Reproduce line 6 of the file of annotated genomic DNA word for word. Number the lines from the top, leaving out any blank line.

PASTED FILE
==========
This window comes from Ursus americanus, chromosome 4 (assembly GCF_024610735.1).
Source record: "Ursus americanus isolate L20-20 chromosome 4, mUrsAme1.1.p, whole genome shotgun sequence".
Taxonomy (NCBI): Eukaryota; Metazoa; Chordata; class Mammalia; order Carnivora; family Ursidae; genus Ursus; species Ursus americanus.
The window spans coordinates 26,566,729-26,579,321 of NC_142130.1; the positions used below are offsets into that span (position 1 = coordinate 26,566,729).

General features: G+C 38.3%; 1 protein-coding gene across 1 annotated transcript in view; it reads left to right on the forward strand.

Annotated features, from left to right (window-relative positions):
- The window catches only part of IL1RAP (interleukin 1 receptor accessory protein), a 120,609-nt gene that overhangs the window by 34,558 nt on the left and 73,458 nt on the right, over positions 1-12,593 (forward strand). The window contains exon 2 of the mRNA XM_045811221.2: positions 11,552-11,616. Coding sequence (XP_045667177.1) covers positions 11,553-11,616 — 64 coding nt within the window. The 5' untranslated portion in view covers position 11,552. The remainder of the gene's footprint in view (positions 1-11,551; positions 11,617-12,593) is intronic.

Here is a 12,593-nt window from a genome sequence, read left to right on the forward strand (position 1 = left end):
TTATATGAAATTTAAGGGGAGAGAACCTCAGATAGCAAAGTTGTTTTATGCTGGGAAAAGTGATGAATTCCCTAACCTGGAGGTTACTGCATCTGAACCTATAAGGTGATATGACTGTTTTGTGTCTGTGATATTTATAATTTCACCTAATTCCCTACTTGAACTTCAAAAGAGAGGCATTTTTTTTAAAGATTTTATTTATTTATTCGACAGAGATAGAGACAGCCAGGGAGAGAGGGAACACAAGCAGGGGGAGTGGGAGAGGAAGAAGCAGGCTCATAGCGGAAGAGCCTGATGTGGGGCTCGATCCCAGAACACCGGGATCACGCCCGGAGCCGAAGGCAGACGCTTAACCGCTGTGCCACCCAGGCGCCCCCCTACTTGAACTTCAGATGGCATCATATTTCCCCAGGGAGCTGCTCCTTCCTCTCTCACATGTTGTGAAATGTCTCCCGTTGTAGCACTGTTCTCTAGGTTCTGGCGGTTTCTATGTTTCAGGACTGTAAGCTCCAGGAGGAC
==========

Annotated features, from left to right (window-relative positions):